Flooded-out children adrift, traumatized … Homes damaged, schools closed, routines altered after Louisiana Disaster

Northwest Arkansas Democrat Gazette

DENHAM SPRINGS, La. — In flood-ravaged pockets of south Louisiana, mental scars are already showing on the youngest victims of a disaster that prompted more than 30,000 rescues and left an estimated 40,000 homes damaged.

Children who endured harrowing rescues are returning home to a jarring landscape that even their parents can scarcely grasp: Homes filled with ruined possessions need to be quickly gutted. Scores of damaged schools and day care centers are closed indefinitely. Parents juggling jobs and cleanup work must also line up caretakers for their kids.

Michelle Parrott, her husband and her six children, ages 6 to 17, have slept in cars, a shelter and a hotel room in the week since they had to be rescued by boat. The flooding wrecked their home in Livingston Parish, where one official has estimated that three-quarters of the residences are a total loss after more than 2 feet of rain fell in three days.

“The emotional toll on the kids has been heavy. They’re all in a bit of shock and stress and having meltdowns and tantrums,” Parrot said. “Trying to get back into their routine is going to be difficult when we don’t know what the future holds for us.”

Routines are particularly important for her 17-year-old son, Blake, who has autism and attends special needs classes at one of the many Denham Springs schools damaged in the floods.

“He feels unsafe constantly. He’s had a lot of breakdowns,” she said. “We’ve had trouble getting his medications in. The therapist flooded, so he’s lacking the emotional support he needs from professionals.”

Parrott home-schools her other five children, but she watched more than $10,000 in school materials float away.

“I have to start over,” she said.

The floods hit just as the school year was starting in many districts, reminiscent of how Hurricane Katrina abruptly ended a New Orleans school year that had barely begun in 2005. With the city under water for weeks and much of its population scattered for months or even years, the first public school didn’t open in New Orleans until three months after the storm as officials tried to revamp a system that was widely considered to be failing long before Katrina.

For most parents in the flood zone this week, patience is their only option. Some school districts, including in East Baton Rouge Parish, are making plans to reopen their doors next week.

But in Livingston Parish, it could take several weeks, maybe even months.

Denham Springs High School was in session for six days before the flooding. Andrew Hunter, the school’s band director, said he and his students won’t wait for the school to reopen to resume practicing. Hunter said they plan to meet Thursday in a field next to the school for their first rehearsal since the storms.

“I have seen a lot of firm jaws, ready to get back to work,” Hunter said. “We control how we respond to adversity.”

Amanda Burge, 35, said one of her friends from Denham Springs plans to temporarily enroll her daughter at a school in Covington while they stay there with a relative. Burge said she can’t move her three sons to another district because her husband’s job is rooted here, but they haven’t had time to weigh their options.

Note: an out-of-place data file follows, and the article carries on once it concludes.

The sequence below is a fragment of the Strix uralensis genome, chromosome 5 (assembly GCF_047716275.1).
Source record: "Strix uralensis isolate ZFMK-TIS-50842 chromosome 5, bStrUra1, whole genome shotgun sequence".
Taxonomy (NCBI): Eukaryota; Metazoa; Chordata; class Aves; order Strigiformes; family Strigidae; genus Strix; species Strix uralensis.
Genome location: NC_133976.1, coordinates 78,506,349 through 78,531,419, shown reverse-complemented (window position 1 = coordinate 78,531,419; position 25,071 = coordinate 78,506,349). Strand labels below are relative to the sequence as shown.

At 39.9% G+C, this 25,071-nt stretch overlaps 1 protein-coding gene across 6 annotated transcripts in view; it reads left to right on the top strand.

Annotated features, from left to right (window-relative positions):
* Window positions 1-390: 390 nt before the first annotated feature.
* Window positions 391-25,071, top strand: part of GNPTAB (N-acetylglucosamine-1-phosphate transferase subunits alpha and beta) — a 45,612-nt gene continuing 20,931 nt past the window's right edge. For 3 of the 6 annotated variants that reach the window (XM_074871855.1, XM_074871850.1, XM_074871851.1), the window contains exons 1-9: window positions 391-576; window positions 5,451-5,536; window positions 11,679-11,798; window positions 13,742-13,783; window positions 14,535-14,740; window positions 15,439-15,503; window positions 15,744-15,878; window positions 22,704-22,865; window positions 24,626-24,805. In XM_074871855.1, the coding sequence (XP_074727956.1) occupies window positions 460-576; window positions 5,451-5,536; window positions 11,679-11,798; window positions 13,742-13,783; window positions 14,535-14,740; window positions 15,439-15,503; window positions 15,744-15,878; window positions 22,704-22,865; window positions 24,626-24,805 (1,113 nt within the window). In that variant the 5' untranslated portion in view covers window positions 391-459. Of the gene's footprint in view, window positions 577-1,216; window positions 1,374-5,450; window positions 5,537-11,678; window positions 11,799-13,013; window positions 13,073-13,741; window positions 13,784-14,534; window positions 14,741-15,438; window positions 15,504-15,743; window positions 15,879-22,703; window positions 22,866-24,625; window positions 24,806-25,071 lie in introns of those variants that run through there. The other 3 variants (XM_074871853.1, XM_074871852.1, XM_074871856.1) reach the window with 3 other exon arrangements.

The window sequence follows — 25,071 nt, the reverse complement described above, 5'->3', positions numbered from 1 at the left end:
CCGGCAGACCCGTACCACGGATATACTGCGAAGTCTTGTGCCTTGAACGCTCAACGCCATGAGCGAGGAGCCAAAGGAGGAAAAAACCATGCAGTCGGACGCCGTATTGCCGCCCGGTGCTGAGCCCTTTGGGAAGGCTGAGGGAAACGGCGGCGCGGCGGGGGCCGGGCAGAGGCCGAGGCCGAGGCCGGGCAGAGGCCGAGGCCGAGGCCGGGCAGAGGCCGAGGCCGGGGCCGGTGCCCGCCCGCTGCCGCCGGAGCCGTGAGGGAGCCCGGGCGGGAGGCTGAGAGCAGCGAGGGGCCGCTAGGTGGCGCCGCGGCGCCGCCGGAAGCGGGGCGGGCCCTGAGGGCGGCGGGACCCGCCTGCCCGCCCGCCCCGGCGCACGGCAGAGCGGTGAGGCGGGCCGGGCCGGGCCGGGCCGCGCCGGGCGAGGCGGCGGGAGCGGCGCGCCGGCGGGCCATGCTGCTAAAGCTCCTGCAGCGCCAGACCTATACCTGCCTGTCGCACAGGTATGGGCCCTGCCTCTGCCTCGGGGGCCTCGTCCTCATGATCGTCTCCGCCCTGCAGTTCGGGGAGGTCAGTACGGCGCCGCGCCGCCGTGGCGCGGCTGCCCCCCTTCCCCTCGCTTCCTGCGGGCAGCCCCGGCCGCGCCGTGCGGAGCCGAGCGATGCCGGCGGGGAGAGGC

“Everything is gone. School is gone. Home is gone. Church is gone,” said Burge, president of the Parent Teacher Organization at Denham Springs Elementary School.

Even in crisis mode, Burge made sure her 11-year-old son, Logan, didn’t miss his rehearsal for a play at a drama program for kids on Louisiana State University’s campus.

“This is the only normal thing that he gets to do,” she said.

Livingston Parish Schools Superintendent Rick Wentzel said about one-third of the district’s schools sustained some sort of flood damage. Many teachers lost their homes and are coping with trauma of their own.

“These teachers are going to be able to sympathize with these kids because they experienced the same things,” he said. “We’re going to get back. It won’t be long.”

Separately, the Baton Rouge Area Chamber has made a first attempt to assess the scope of the damage from the past week’s historic flooding in southern Louisiana, and the numbers are staggering.

Approximately 280,000 people live in the areas that flooded, according to an analysis the chamber released Friday. In those flood-affected areas are 110,000 homes worth a combined $20.7 million and more than 7,000 businesses — about one in every five businesses in the region — that together employ more than 73,000 people.

The figures underscore two of the biggest challenges that local, state and federal officials face as they work to recover from the flooding: how to house the families left suddenly homeless, and how to pay for the recovery.

The hardest-hit area in the region was Livingston Parish, according to the report: Nearly 87 percent of its homes and 91 percent of its businesses are in flood-affected areas. Few residents had flood insurance. The value of homes in flooded areas exceeds $9 billion, the report says, but “the combined coverage of all Livingston flood policies, in full force, amounts to less than $2.5 billion.”

The chamber cautions that this is a preliminary analysis subject to change as more information becomes available. It does not attempt to assess the actual cost of property damage, but rather the total value of homes in flooded areas.

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